The book contains spectacular images from the Hubble Space Telescope, Chandra X-ray Observatory, Spitzer Space Telescope, and powerful ground-based telescopes. The celestial objects are presented as they appear through visible-light telescopes and different spectral regions invisible to the naked eye, from radio to infrared, visible, ultraviolet and X-ray light.
The book introduces the concept of light and the spectrum and explains the way the different observatories complement each others' findings. Readers take a cosmic journey beginning with images of the sun, and travel out into the galaxy to visit relics of exploding and dying stars, as well as the Whirlpool galaxy and colliding Antennae galaxies.
Touch the Invisible Sky was written by astronomy educator and accessibility specialist Noreen Grice of You Can Do Astronomy LLC and the Museum of Science, Boston, with authors Simon Steel, an astronomer with the Harvard-Smithsonian Center for Astrophysics in Cambridge, Massachusetts, and Doris Daou, an astronomer at NASA Headquarters, Washington. "About 10 million visually impaired people live in the United States," Grice said. "I hope this book will be a unique resource for people who are sighted or blind to understand better the part of the universe that is invisible to all of us."
The book will be available to the public through a wide variety of sources, including NASA libraries, the National Federation of the Blind, Library of Congress repositories, schools for the blind, libraries, museums, science centers, and Ozone Publishing. "We wanted to show that the beauty and complexity of the universe go far beyond what we can see with our eyes!" Daou said.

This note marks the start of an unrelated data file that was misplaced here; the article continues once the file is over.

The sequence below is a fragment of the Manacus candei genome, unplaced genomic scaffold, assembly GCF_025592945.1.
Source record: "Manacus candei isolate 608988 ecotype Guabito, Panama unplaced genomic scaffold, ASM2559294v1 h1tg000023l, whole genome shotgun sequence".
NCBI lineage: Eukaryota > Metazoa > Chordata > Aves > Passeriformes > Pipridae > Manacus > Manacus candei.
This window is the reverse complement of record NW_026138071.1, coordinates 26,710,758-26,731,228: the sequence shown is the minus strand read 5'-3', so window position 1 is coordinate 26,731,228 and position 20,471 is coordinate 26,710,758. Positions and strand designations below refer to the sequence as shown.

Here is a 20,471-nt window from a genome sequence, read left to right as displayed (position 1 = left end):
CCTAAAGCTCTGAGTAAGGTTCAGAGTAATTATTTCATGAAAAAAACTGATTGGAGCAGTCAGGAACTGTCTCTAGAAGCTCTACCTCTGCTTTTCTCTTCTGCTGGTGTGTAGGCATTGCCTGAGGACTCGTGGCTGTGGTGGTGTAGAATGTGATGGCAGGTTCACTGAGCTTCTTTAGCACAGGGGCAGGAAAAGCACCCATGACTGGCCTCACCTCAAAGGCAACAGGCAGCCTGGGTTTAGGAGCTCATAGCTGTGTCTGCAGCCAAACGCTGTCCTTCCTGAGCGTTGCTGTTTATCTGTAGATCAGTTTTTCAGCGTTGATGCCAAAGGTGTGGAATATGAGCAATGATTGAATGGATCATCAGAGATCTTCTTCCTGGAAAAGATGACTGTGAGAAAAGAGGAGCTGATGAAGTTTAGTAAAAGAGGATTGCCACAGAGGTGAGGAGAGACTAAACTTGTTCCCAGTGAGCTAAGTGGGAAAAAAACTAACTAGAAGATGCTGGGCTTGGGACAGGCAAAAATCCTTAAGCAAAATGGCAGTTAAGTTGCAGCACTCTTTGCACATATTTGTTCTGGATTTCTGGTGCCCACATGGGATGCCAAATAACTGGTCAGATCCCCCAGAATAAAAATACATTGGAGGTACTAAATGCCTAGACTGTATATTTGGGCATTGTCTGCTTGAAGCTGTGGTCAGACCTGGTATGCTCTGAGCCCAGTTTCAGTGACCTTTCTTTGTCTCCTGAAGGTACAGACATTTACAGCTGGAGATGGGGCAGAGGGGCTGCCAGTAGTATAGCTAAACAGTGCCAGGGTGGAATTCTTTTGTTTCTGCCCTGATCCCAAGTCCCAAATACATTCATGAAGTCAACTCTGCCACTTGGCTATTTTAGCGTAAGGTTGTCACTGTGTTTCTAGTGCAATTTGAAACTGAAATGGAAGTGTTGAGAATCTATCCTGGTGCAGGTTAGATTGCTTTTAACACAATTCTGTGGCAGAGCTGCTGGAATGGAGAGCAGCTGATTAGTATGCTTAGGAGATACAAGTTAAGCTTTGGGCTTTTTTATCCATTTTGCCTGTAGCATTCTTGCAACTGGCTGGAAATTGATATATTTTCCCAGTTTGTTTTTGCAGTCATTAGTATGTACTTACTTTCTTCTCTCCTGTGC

"The study of the universe is a detective story, a cosmic 'CSI,' where clues to the inner workings of the universe are revealed by the amazing technology of modern telescopes," Steel said. "This book invites everyone to join in the quest to unlock the secrets of the cosmos."
"One of the greatest challenges faced by blind students who are interested in scientific study is that certain kinds of information are not available to them in a nonvisual form," said Marc Maurer, president of the National Federation of the Blind. "Books like this one are an invaluable resource because they allow the blind access to information that is normally presented through visual observation and media. Given access to this information, blind students can study and compete in scientific fields as well as their sighted peers."
The prototype for this book was funded by an education grant from the Chandra
mission, and production was a collaborative effort by the NASA space science
missions, which provided the images, and other agency sources.
New Service Available:
Access News is a service provided by the Sacramento Society for the Blind in conjunction with the California Braille and Talking Book Library. Find information and resources by dialing one easy number: (800) 665-4667. Browse national weekly and monthly publications, enjoy our growing entertainment sections, and hold important business meetings with colleagues across the country using our teleconferencing center. Signing up is free and easy. For more information about Access News or to sign up for this free service, contact Joseph Hamilton, (916) 732-4010.